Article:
As a freshman at Prospect, Gavin was a backup again but he did start a few games.
During his sophomore year, the disease really grabbed him. He was at the back end of a 15-man sophomore team and played very little.
“The disease really got bad at that point,” Reed said. “Jimmy became extremely sick and lost a ton of weight. It wasn’t the most important thing in the grand scheme of things, but it resulted in Jimmy being unable to play basketball his junior year.”
Medication provided some relief and all of a sudden Gavin started to grow.
He got his energy back and he kept playing.
In his senior year of high school, Gavin ended up playing in the AHYBA high school league.
“Jimmy became a sort of playground legend.” Reed said. “We would get stories from people about how incredible this kid was playing in a recreation league.”
Those stories, seemingly exaggerated, indicated that Jimmy was hitting 3-pointers from NBA range and tomahawk dunking.
“As it turns out the stories were mostly true,” Reed said. “Unfortunately, time had seemed to run out. High school was over and where does a kid with this passion and love for a game go?”
Gavin went to Mississippi State in the fall of 2010.
The love for the sport was still there and he played every day, quickly becoming part of a group of guys that scrimmaged regularly against the girls team at the school.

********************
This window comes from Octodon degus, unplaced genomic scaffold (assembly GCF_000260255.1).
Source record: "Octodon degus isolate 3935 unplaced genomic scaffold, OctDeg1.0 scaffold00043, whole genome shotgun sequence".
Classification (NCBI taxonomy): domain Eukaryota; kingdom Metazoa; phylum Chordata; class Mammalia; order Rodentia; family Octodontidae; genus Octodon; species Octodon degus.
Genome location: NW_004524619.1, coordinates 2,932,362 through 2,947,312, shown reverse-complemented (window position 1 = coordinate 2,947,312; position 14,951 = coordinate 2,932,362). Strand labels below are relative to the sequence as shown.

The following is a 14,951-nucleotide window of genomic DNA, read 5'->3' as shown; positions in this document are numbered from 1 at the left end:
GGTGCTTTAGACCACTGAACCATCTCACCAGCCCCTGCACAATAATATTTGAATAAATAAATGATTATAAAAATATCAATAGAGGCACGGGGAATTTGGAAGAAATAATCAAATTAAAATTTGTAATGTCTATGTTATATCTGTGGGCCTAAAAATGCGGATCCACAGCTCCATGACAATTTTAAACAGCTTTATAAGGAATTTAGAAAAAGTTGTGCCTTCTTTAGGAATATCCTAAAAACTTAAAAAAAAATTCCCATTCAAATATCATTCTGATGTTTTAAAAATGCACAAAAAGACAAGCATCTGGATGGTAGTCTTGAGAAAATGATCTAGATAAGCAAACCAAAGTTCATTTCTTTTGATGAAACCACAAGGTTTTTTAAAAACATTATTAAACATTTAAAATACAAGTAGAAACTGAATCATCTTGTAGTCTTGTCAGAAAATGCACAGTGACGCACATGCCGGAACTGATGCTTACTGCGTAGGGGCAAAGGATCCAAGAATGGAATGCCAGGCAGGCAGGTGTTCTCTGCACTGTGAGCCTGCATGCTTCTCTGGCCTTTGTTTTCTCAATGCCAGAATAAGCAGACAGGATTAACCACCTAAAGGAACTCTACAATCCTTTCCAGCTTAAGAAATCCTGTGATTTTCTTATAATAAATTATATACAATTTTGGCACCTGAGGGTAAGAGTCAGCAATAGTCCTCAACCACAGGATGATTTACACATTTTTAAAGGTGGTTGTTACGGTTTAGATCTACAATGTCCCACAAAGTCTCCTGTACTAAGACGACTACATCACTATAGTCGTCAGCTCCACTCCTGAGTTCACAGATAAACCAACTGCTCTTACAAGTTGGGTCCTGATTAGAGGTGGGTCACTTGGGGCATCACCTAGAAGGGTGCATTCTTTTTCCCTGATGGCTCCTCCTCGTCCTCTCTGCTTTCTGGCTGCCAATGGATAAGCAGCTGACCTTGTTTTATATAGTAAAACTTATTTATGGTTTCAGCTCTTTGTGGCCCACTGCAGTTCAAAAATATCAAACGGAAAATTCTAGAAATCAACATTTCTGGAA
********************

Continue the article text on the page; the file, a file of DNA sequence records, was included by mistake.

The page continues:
In the spring of 2011, Jimmy’s brother Jack died in a tragic traffic accident.
Being so far away from home was hard and Gavin left MSU that spring.
“I kind of gave up on the game for a while when I withdrew from Mississippi State,” he said. “I worked with a family friend and counselor (Kristen Marzolf).
“I’m the type of kid where I would just kind of deal with stuff on my own. I did that for a long time but I was not living my life. I was just kind of going through the motions. I had a lot of grief that I had never dealt with and she helped me deal with it. Basketball was still right there once I got out of my own way. “
Gavin went to Harper College the next fall and kept playing in pickup games.
“Again the playground gossip was incredible,” Reed said.
In August of 2012, Jimmy enrolled at Bradley as a preferred walk-on.